“What if every broken place I’ve been was a Godsend.”
This lyric from the title track of Riley Clemmons’ second full-length release represents the core of a creative vision that came to her nearly two years before the arrival of her new album, Godsend.
The thought-provoking concept sent Riley on a journey through a twelve-track realization that with each of life’s challenges comes a gift and ultimately, a Godsend.
“I had the title Godsend for so long,” Riley affirms. “I loved what it implied, but I needed to live enough to fulfill what the word itself meant. A year ago, I opened the note on my phone, and I just started writing the song ‘Godsend’. It became the anchor around which I wrote every other song. These are honest stories of failure, lows, highs, loneliness, and struggles with self-worth and relationships. They all made me take a step back and wonder if, ‘Maybe there was a purpose to all of this that I just didn’t see’. Well, now I do.”
The result is a meticulously crafted, authentic album, with soundtrack-worthy production that features Riley’s skyscraping vocal performances—an undeniable pop sound that fits seamlessly with its overarching theme.
After years in Nashville, songwriting sessions with some of the industry’s elite, touring the country, and releasing music of her own, the 21-year-old has found her stride. Enter a Global Pandemic. Like everybody else, Riley was stuck at home. Undeterred, she used the time to learn how to hang dry wall and hardwire equipment in order to build a D.I.Y. basement studio where she made much of Godsend. She knew she couldn’t stop recording. More determined than ever, Riley constructed a place where she could escape to her own personal creative haven. She collaborated over ZOOM with producer Tedd T [for KING & COUNTRY, Mutemath] and soaked up inspiration from numerous cowriters such as Emily Weisband, Paul Duncan, and more, working to retrofit the music to the title it spawned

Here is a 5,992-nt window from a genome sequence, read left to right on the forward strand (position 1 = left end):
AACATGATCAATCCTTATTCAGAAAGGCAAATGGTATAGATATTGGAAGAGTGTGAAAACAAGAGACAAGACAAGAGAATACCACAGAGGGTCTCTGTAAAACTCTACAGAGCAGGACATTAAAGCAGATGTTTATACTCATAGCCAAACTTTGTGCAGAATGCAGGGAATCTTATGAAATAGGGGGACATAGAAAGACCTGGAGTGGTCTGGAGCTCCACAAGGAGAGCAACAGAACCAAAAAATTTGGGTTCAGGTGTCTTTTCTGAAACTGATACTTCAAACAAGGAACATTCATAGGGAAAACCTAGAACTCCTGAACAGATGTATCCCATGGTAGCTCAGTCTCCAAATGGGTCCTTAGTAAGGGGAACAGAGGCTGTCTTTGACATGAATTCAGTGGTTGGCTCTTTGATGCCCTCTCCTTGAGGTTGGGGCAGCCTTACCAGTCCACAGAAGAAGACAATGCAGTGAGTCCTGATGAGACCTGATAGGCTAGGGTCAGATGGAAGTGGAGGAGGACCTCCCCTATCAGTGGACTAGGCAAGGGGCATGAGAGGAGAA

“I think collaboration is a creative superpower, and I love it,” she states. “I love finding a word or a concept, spending time with that by myself, building out what I’m hearing and then taking it to the studio, to collaborate with various producers and writers I know. I feel like I’ve learned so much about the craft.”
Introduced to music at a young age by her parents, Riley grew up listening to everyone from Van Halen, The Eagles, and Fleetwood Mac to Aretha Franklin, Elton John, Billy Joel, Katy Perry, and Ariana Grande. Dad influenced her love for classic rock, while mom sang in church and cultivated Riley’s passion for gospel. Both sides ultimately informed her path as a songwriter. After logging countless hours in sessions, her first single “Broken Prayers” took flight in 2017 and racked up 30 million-plus streams. In support of her 2018 self-titled debut album, she hit the road for the first time with Tauren Wells and grew into a powerhouse presence on stage. In 2019, she teased out her next chapter with “Fighting For Me,” which amassed over 80 million global streams. Thus far, she’s gathered nearly 210 million total career streams and 50 million YouTube views to date.
She set the stage for Godsend in 2020 with “Healing” and “Over and Over (feat. Lauren Alaina),” and in early 2021, she welcomed audiences into the album’s world with her fastest growing single to date, “Keep On Hoping,” which amassed 1 million streams in the first two weeks of release and has quickly climbed the Billboard and radio airplay charts. Above a driving beat, the track builds from intimate verses into a sweeping hook backed by a gospel choir.